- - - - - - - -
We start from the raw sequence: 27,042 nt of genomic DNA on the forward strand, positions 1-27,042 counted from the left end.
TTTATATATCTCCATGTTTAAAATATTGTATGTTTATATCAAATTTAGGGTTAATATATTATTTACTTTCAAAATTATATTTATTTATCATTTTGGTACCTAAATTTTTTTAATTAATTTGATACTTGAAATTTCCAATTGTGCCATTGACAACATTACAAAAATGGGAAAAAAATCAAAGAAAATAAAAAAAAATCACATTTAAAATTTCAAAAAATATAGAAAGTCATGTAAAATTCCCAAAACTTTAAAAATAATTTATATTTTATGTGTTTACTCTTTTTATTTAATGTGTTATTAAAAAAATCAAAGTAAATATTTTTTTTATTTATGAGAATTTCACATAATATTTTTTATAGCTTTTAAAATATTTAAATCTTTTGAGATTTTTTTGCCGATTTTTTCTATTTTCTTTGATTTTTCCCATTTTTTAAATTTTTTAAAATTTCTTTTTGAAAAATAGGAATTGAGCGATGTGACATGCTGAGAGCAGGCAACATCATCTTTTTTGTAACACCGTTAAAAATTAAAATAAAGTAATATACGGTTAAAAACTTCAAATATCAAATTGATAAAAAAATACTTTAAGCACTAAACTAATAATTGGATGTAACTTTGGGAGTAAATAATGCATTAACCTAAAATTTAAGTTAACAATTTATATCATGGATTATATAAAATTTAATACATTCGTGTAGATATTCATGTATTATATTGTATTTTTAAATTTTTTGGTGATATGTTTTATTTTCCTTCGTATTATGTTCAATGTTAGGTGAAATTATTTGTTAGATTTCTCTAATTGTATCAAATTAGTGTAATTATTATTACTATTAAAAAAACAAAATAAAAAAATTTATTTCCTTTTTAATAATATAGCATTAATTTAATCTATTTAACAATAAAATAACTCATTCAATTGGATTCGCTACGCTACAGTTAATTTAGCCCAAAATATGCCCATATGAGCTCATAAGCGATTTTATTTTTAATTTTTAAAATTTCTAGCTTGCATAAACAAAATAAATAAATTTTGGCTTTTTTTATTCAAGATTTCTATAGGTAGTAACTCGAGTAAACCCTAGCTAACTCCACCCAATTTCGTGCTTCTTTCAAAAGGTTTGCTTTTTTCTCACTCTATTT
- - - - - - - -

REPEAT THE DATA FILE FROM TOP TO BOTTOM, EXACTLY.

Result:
We start from the raw sequence: 27,042 nt of genomic DNA on the forward strand, positions 1-27,042 counted from the left end.
TTTATATATCTCCATGTTTAAAATATTGTATGTTTATATCAAATTTAGGGTTAATATATTATTTACTTTCAAAATTATATTTATTTATCATTTTGGTACCTAAATTTTTTTAATTAATTTGATACTTGAAATTTCCAATTGTGCCATTGACAACATTACAAAAATGGGAAAAAAATCAAAGAAAATAAAAAAAAATCACATTTAAAATTTCAAAAAATATAGAAAGTCATGTAAAATTCCCAAAACTTTAAAAATAATTTATATTTTATGTGTTTACTCTTTTTATTTAATGTGTTATTAAAAAAATCAAAGTAAATATTTTTTTTATTTATGAGAATTTCACATAATATTTTTTATAGCTTTTAAAATATTTAAATCTTTTGAGATTTTTTTGCCGATTTTTTCTATTTTCTTTGATTTTTCCCATTTTTTAAATTTTTTAAAATTTCTTTTTGAAAAATAGGAATTGAGCGATGTGACATGCTGAGAGCAGGCAACATCATCTTTTTTGTAACACCGTTAAAAATTAAAATAAAGTAATATACGGTTAAAAACTTCAAATATCAAATTGATAAAAAAATACTTTAAGCACTAAACTAATAATTGGATGTAACTTTGGGAGTAAATAATGCATTAACCTAAAATTTAAGTTAACAATTTATATCATGGATTATATAAAATTTAATACATTCGTGTAGATATTCATGTATTATATTGTATTTTTAAATTTTTTGGTGATATGTTTTATTTTCCTTCGTATTATGTTCAATGTTAGGTGAAATTATTTGTTAGATTTCTCTAATTGTATCAAATTAGTGTAATTATTATTACTATTAAAAAAACAAAATAAAAAAATTTATTTCCTTTTTAATAATATAGCATTAATTTAATCTATTTAACAATAAAATAACTCATTCAATTGGATTCGCTACGCTACAGTTAATTTAGCCCAAAATATGCCCATATGAGCTCATAAGCGATTTTATTTTTAATTTTTAAAATTTCTAGCTTGCATAAACAAAATAAATAAATTTTGGCTTTTTTTATTCAAGATTTCTATAGGTAGTAACTCGAGTAAACCCTAGCTAACTCCACCCAATTTCGTGCTTCTTTCAAAAGGTTTGCTTTTTTCTCACTCTATTT